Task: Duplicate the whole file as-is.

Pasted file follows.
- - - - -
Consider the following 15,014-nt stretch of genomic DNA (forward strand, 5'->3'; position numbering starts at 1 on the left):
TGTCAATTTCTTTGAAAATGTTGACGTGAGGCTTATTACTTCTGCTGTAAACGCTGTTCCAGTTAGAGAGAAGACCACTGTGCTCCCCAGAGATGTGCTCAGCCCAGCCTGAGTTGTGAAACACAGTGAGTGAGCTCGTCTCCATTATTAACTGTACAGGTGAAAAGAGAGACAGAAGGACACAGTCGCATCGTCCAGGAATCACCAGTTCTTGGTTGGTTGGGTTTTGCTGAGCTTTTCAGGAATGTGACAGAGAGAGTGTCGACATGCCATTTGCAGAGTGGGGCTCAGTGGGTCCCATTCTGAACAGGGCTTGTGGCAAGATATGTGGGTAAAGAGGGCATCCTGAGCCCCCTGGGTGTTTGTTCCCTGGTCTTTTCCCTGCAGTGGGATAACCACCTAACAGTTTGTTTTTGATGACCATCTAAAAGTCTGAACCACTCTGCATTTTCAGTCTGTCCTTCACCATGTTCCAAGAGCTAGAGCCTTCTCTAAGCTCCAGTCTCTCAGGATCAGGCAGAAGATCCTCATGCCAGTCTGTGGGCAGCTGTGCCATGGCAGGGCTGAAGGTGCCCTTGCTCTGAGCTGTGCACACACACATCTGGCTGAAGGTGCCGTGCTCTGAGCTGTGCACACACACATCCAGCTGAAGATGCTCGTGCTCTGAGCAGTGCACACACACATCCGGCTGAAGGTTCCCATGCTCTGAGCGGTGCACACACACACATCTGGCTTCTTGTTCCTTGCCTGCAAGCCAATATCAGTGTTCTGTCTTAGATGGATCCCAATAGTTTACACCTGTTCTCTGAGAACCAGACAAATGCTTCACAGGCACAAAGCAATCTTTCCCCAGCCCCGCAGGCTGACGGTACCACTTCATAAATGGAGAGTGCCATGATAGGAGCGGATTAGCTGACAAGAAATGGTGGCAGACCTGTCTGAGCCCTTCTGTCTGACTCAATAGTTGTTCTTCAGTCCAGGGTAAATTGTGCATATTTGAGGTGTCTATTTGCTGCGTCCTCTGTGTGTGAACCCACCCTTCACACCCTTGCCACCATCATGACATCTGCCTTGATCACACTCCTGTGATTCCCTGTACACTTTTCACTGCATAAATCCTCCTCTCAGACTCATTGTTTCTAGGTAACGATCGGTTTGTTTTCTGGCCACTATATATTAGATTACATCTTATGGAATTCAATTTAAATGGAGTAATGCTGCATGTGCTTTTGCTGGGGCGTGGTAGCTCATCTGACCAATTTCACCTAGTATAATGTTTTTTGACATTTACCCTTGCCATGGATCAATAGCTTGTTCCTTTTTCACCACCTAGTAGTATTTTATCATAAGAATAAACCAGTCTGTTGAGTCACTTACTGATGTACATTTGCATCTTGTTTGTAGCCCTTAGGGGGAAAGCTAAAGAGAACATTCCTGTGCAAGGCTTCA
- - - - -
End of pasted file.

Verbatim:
Consider the following 15,014-nt stretch of genomic DNA (forward strand, 5'->3'; position numbering starts at 1 on the left):
TGTCAATTTCTTTGAAAATGTTGACGTGAGGCTTATTACTTCTGCTGTAAACGCTGTTCCAGTTAGAGAGAAGACCACTGTGCTCCCCAGAGATGTGCTCAGCCCAGCCTGAGTTGTGAAACACAGTGAGTGAGCTCGTCTCCATTATTAACTGTACAGGTGAAAAGAGAGACAGAAGGACACAGTCGCATCGTCCAGGAATCACCAGTTCTTGGTTGGTTGGGTTTTGCTGAGCTTTTCAGGAATGTGACAGAGAGAGTGTCGACATGCCATTTGCAGAGTGGGGCTCAGTGGGTCCCATTCTGAACAGGGCTTGTGGCAAGATATGTGGGTAAAGAGGGCATCCTGAGCCCCCTGGGTGTTTGTTCCCTGGTCTTTTCCCTGCAGTGGGATAACCACCTAACAGTTTGTTTTTGATGACCATCTAAAAGTCTGAACCACTCTGCATTTTCAGTCTGTCCTTCACCATGTTCCAAGAGCTAGAGCCTTCTCTAAGCTCCAGTCTCTCAGGATCAGGCAGAAGATCCTCATGCCAGTCTGTGGGCAGCTGTGCCATGGCAGGGCTGAAGGTGCCCTTGCTCTGAGCTGTGCACACACACATCTGGCTGAAGGTGCCGTGCTCTGAGCTGTGCACACACACATCCAGCTGAAGATGCTCGTGCTCTGAGCAGTGCACACACACATCCGGCTGAAGGTTCCCATGCTCTGAGCGGTGCACACACACACATCTGGCTTCTTGTTCCTTGCCTGCAAGCCAATATCAGTGTTCTGTCTTAGATGGATCCCAATAGTTTACACCTGTTCTCTGAGAACCAGACAAATGCTTCACAGGCACAAAGCAATCTTTCCCCAGCCCCGCAGGCTGACGGTACCACTTCATAAATGGAGAGTGCCATGATAGGAGCGGATTAGCTGACAAGAAATGGTGGCAGACCTGTCTGAGCCCTTCTGTCTGACTCAATAGTTGTTCTTCAGTCCAGGGTAAATTGTGCATATTTGAGGTGTCTATTTGCTGCGTCCTCTGTGTGTGAACCCACCCTTCACACCCTTGCCACCATCATGACATCTGCCTTGATCACACTCCTGTGATTCCCTGTACACTTTTCACTGCATAAATCCTCCTCTCAGACTCATTGTTTCTAGGTAACGATCGGTTTGTTTTCTGGCCACTATATATTAGATTACATCTTATGGAATTCAATTTAAATGGAGTAATGCTGCATGTGCTTTTGCTGGGGCGTGGTAGCTCATCTGACCAATTTCACCTAGTATAATGTTTTTTGACATTTACCCTTGCCATGGATCAATAGCTTGTTCCTTTTTCACCACCTAGTAGTATTTTATCATAAGAATAAACCAGTCTGTTGAGTCACTTACTGATGTACATTTGCATCTTGTTTGTAGCCCTTAGGGGGAAAGCTAAAGAGAACATTCCTGTGCAAGGCTTCA